been used to study affective processes (see Davidson and Irwin, 1999), and there is a burgeoning literature on the neural correlates of cognitive and affective processes that is potentially relevant to psychophysiological detection of deception. Their use to study brain activity associated with deception is only beginning.

PET uses a measure of local blood flow, which invariably accompanies changes in the cellular activity of the brain of normal, awake humans and unanesthetized laboratory animals (for a review, see Raichle, 1987). More recently it has been appreciated that these changes in blood flow are accompanied by much smaller changes in oxygen consumption (Fox and Raichle, 1986; Fox et al., 1988). These changes lead to changes in the actual amount of oxygen remaining in blood vessels at the site of brain activation (i.e., the supply of oxygen is not matched precisely with the demand). Because MRI signal intensity is sensitive to the amount of oxygen carried by hemoglobin (Ogawa et al., 1990), this change in blood oxygen content at the site of changes in brain activity can be detected with MRI (Bandettini et al., 1992; Frahm et al., 1992; Kwong et al., 1992; Ogawa et al., 1992). The detection of these blood-oxygen-level-dependent (BOLD) signals with MRI has become known as functional magnetic resonance imaging or fMRI. Research with fMRI is now providing increasingly detailed maps of human brain function.

Several recent studies provide the beginnings of a scientific underpinning for using fMRI measures for detecting deception. These studies include research on knowledge and emotion. For example, some recent work (e.g., Shah et al., 2001; Tsivilis, Otten, and Rugg, 2001) suggests that seeing familiar names or faces produces distinctively different areas of brain activation than unfamiliar names or faces. In addition, to the extent that deception is associated with increased activation of circuitry associated with anxiety, activation of the amygdala and regions of the prefrontal cortex both reliably accompany certain forms of anxiety (Davidson, 2002). Such studies can help build a theory linking deception to psychological states and specific physiological correlates that might be applied in the future to develop neuroimaging methods for the detection of deception.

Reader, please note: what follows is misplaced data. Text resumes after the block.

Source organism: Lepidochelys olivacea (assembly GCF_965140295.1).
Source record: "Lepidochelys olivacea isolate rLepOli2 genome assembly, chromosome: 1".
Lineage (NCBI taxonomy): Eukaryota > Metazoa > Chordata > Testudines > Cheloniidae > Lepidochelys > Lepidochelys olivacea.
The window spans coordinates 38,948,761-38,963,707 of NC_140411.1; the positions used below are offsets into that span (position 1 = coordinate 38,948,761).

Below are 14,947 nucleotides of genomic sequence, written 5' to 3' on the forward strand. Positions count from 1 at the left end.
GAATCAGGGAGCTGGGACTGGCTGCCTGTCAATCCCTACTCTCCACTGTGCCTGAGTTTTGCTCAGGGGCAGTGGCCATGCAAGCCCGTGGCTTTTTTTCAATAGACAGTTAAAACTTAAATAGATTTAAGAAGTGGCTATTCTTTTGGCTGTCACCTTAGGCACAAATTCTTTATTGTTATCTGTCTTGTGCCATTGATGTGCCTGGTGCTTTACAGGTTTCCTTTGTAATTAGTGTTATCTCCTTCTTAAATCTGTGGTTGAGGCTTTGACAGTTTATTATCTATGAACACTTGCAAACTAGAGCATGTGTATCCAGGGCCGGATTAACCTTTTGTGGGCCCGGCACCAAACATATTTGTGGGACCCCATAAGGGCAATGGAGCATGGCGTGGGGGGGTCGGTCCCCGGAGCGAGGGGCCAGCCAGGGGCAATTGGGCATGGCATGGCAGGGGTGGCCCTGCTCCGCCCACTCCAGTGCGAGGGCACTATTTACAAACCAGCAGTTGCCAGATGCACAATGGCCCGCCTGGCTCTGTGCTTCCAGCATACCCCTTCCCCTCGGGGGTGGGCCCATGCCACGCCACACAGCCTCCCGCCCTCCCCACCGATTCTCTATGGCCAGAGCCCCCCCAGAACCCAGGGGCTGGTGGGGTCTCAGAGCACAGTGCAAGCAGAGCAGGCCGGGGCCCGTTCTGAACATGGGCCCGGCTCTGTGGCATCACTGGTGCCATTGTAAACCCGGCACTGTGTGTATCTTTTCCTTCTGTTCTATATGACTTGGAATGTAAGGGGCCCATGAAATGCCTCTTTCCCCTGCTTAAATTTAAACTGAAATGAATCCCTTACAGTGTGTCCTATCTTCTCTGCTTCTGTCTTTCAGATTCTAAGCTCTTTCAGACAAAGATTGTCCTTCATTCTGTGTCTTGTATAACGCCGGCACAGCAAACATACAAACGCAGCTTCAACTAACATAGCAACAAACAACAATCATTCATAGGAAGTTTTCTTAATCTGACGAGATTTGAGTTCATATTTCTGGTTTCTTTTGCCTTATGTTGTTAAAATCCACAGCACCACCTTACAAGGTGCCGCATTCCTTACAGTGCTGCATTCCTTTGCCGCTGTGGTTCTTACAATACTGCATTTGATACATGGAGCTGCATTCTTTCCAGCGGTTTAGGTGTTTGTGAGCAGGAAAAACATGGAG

Other research is examining the connections between brain activity and phenomena that the polygraph measures. For example, at least five studies combining functional imaging (both PET and fMRI) with simultaneous measurements of the skin conductance response have investigated the brain basis of the conductance response (Critchley et al., 2000; Fredrikson et al., 1998; Raine, Reynolds, and Sheard, 1991; Williams et al., 2000, 2001). These studies show that it reflects a complex interplay in areas of the brain implicated in both emotion regulation and attention. These studies are complemented by parallel studies in patients with well-



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